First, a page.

I don’t throw parties for pay, but my Facebook is plastered with invites for this kind of thing. So, I’m going deep into the bowels of the internet to find out – do people actually make money with this stuff? How hard do you have to work? Is it worth a busy lady’s time? Personally, I’m not a sales person, so if it requires any work at all I’m out. I’m also out if there’s a lot of behind-the-scenes stuff. I just don’t have time with all that I’m already doing. But, I know there are plenty of ladies (and gentlemen) who would like to give up some of the work they do and make money another way, so let’s take a look.
First of all, parties for pay are technically called “Multi-Level Marketing” companies, or MLMs. If you’re looking for one to start, that’s how I’d search for it. If you don’t know what I’m talking about, think of the Tupperware parties of yore, or Thirty-One bags today. They’re everywhere, right? Someone invites you to a party where they’re going to show you a bunch of products and then either try to push you into buying something until you feel guilty enough to do it, or feel too guilty to push their products and then lose a bunch of money. What a fun idea! We can probably blame this on Amway if we want, although technically the first MLM was a company called Wachter. Today there are over 1000 options, so something for everyone I guess.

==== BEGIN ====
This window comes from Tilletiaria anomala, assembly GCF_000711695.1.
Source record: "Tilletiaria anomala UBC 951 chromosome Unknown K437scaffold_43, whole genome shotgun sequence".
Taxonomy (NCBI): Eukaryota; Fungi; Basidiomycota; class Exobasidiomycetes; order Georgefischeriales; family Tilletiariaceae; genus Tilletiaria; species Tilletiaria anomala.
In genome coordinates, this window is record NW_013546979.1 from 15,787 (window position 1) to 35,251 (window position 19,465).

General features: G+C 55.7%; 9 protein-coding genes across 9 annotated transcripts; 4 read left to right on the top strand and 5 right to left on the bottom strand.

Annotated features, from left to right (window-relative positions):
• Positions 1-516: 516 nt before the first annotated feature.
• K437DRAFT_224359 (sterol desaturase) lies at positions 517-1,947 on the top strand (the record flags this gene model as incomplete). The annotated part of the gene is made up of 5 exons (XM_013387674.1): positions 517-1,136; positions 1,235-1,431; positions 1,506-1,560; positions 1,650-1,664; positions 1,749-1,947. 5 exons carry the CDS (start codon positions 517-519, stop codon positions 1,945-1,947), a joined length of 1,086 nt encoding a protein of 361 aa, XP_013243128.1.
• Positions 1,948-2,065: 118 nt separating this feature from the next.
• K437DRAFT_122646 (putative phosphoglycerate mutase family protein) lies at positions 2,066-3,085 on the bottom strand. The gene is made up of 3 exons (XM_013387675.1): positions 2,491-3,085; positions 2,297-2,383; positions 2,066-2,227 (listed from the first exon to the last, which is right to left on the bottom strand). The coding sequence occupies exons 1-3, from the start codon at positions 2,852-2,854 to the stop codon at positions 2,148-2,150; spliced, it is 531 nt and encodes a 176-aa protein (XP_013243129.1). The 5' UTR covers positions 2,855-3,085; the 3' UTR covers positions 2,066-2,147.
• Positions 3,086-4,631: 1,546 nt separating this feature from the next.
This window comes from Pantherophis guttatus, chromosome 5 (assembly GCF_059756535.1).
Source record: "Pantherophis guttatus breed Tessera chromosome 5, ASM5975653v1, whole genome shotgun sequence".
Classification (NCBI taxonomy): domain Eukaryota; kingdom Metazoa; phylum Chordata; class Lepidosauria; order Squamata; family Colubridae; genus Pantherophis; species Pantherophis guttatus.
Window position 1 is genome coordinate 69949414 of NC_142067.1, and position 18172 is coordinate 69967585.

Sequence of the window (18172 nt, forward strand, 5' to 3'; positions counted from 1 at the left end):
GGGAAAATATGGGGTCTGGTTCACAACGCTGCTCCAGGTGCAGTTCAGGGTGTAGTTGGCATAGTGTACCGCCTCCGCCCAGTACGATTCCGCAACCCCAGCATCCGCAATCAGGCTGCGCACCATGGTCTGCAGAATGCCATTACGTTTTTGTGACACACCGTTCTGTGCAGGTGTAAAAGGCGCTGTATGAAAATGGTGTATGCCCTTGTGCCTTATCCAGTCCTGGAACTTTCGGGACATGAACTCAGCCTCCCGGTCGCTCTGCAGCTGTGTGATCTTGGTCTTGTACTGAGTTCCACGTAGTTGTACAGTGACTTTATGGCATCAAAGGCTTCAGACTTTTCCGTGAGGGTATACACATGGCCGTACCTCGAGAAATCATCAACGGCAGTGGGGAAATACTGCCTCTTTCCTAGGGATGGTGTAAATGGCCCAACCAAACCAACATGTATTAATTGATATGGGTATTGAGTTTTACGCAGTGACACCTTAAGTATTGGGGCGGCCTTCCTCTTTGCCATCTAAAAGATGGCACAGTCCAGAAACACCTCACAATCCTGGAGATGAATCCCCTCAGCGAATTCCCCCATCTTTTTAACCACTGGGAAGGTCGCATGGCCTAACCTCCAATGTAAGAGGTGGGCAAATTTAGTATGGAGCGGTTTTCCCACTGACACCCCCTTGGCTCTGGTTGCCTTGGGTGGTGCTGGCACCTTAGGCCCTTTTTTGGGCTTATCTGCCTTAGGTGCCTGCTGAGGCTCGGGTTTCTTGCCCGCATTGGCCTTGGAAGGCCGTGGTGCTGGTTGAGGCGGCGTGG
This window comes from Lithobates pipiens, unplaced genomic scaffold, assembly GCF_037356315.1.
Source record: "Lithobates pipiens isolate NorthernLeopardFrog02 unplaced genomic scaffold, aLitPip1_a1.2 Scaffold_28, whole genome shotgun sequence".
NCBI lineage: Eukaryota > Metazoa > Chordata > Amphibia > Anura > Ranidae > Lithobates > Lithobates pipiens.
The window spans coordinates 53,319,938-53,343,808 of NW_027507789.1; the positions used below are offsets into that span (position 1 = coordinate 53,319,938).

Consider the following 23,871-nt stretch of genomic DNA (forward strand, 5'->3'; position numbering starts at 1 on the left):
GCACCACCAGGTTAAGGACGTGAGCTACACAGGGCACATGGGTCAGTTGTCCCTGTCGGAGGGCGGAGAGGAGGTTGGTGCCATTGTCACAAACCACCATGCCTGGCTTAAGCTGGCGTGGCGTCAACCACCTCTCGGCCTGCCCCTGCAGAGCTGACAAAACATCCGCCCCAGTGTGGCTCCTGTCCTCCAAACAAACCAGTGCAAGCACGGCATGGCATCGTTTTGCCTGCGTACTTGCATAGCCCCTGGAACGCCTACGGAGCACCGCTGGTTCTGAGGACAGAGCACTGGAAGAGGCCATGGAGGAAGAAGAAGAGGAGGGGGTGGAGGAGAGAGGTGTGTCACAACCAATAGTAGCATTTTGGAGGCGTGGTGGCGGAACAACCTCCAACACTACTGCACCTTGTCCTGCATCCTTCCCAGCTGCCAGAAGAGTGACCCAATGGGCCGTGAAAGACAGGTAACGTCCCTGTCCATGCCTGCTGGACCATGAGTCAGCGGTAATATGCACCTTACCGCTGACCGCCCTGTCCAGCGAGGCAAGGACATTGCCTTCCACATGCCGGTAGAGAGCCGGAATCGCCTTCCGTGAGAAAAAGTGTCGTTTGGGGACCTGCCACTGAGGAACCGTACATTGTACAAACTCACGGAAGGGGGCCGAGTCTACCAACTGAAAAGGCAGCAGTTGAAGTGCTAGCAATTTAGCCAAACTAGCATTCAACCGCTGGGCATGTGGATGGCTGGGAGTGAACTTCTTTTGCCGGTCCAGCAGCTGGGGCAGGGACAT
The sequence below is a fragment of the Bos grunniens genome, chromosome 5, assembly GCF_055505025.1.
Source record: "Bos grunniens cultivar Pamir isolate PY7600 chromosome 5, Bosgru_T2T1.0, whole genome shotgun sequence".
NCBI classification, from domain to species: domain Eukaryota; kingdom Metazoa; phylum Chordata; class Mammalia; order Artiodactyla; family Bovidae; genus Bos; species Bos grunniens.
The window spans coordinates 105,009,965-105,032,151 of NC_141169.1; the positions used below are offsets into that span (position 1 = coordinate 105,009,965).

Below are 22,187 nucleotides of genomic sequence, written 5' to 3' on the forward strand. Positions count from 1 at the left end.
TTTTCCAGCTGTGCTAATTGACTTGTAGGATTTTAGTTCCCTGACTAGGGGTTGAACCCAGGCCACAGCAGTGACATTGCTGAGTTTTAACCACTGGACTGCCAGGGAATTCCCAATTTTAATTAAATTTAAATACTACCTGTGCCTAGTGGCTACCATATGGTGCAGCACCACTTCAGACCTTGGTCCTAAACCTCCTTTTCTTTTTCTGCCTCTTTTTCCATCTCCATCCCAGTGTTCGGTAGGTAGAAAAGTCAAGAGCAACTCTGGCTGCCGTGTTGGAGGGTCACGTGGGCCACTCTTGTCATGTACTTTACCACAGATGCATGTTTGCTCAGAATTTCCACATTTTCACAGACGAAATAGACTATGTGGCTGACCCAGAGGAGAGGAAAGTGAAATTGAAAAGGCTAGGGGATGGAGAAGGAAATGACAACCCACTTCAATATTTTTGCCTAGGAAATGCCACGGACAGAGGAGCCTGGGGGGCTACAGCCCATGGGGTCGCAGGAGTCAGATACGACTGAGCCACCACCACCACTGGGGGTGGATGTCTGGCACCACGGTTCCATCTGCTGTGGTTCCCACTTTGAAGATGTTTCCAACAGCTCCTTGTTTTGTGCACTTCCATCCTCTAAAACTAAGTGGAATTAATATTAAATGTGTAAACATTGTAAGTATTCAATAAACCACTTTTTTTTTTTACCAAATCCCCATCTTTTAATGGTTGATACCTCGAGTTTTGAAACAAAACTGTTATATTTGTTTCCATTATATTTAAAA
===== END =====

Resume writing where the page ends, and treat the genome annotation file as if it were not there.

The Bad News about Parties for Pay
One of the reasons I’m writing this is because a friend of mine started Mary Kay a while back and it cost her a TON of money. Yes, you read that correctly. It cost her money to make money. I get it; she’s technically buying a franchise, so of course it comes with a price tag. But it was a lot, and the rules were strict, and she wound up losing all of it. Then the other day I saw this article online. Parties for pay were causing women to lose money AND have psychological problems. Wow! That seems like a terrible business opportunity, doesn’t it? In fact, the FTC did a study of 11 companies and found 99% of MLM reps lose money. Reading that made me cringe and think parties for pay are terrible, terrible ideas.